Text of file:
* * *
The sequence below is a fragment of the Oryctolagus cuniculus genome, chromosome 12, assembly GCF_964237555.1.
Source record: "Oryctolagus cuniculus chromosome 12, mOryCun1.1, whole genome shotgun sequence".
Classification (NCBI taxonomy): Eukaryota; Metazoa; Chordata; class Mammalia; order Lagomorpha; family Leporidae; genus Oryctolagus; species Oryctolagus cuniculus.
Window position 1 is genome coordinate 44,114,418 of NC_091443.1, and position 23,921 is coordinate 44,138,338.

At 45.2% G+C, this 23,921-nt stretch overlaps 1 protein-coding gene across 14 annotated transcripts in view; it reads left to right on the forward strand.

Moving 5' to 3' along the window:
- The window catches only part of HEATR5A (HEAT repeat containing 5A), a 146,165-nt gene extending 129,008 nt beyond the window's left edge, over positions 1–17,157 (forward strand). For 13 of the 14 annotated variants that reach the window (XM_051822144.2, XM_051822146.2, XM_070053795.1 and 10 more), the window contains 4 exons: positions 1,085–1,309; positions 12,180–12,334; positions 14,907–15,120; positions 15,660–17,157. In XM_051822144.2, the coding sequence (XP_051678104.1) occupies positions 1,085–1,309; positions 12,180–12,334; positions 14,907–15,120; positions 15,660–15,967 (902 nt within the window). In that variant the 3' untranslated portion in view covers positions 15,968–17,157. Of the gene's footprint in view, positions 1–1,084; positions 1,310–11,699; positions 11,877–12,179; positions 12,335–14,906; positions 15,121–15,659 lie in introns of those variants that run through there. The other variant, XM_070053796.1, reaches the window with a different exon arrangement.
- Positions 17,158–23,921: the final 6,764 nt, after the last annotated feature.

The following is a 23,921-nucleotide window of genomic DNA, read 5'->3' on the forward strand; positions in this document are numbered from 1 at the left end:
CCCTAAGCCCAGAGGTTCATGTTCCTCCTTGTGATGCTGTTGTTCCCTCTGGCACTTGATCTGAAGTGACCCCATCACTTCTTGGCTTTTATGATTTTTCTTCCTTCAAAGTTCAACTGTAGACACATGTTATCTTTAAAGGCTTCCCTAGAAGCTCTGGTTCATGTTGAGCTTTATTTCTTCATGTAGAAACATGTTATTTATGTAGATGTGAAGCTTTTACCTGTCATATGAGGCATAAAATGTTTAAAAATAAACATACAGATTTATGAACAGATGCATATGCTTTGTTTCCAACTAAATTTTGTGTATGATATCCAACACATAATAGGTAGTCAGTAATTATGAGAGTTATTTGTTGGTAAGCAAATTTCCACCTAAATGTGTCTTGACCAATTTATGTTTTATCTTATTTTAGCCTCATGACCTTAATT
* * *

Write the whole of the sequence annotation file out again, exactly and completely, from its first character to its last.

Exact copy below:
The sequence below is a fragment of the Oryctolagus cuniculus genome, chromosome 12, assembly GCF_964237555.1.
Source record: "Oryctolagus cuniculus chromosome 12, mOryCun1.1, whole genome shotgun sequence".
Classification (NCBI taxonomy): Eukaryota; Metazoa; Chordata; class Mammalia; order Lagomorpha; family Leporidae; genus Oryctolagus; species Oryctolagus cuniculus.
Window position 1 is genome coordinate 44,114,418 of NC_091443.1, and position 23,921 is coordinate 44,138,338.

At 45.2% G+C, this 23,921-nt stretch overlaps 1 protein-coding gene across 14 annotated transcripts in view; it reads left to right on the forward strand.

Moving 5' to 3' along the window:
- The window catches only part of HEATR5A (HEAT repeat containing 5A), a 146,165-nt gene extending 129,008 nt beyond the window's left edge, over positions 1–17,157 (forward strand). For 13 of the 14 annotated variants that reach the window (XM_051822144.2, XM_051822146.2, XM_070053795.1 and 10 more), the window contains 4 exons: positions 1,085–1,309; positions 12,180–12,334; positions 14,907–15,120; positions 15,660–17,157. In XM_051822144.2, the coding sequence (XP_051678104.1) occupies positions 1,085–1,309; positions 12,180–12,334; positions 14,907–15,120; positions 15,660–15,967 (902 nt within the window). In that variant the 3' untranslated portion in view covers positions 15,968–17,157. Of the gene's footprint in view, positions 1–1,084; positions 1,310–11,699; positions 11,877–12,179; positions 12,335–14,906; positions 15,121–15,659 lie in introns of those variants that run through there. The other variant, XM_070053796.1, reaches the window with a different exon arrangement.
- Positions 17,158–23,921: the final 6,764 nt, after the last annotated feature.

The following is a 23,921-nucleotide window of genomic DNA, read 5'->3' on the forward strand; positions in this document are numbered from 1 at the left end:
CCCTAAGCCCAGAGGTTCATGTTCCTCCTTGTGATGCTGTTGTTCCCTCTGGCACTTGATCTGAAGTGACCCCATCACTTCTTGGCTTTTATGATTTTTCTTCCTTCAAAGTTCAACTGTAGACACATGTTATCTTTAAAGGCTTCCCTAGAAGCTCTGGTTCATGTTGAGCTTTATTTCTTCATGTAGAAACATGTTATTTATGTAGATGTGAAGCTTTTACCTGTCATATGAGGCATAAAATGTTTAAAAATAAACATACAGATTTATGAACAGATGCATATGCTTTGTTTCCAACTAAATTTTGTGTATGATATCCAACACATAATAGGTAGTCAGTAATTATGAGAGTTATTTGTTGGTAAGCAAATTTCCACCTAAATGTGTCTTGACCAATTTATGTTTTATCTTATTTTAGCCTCATGACCTTAATT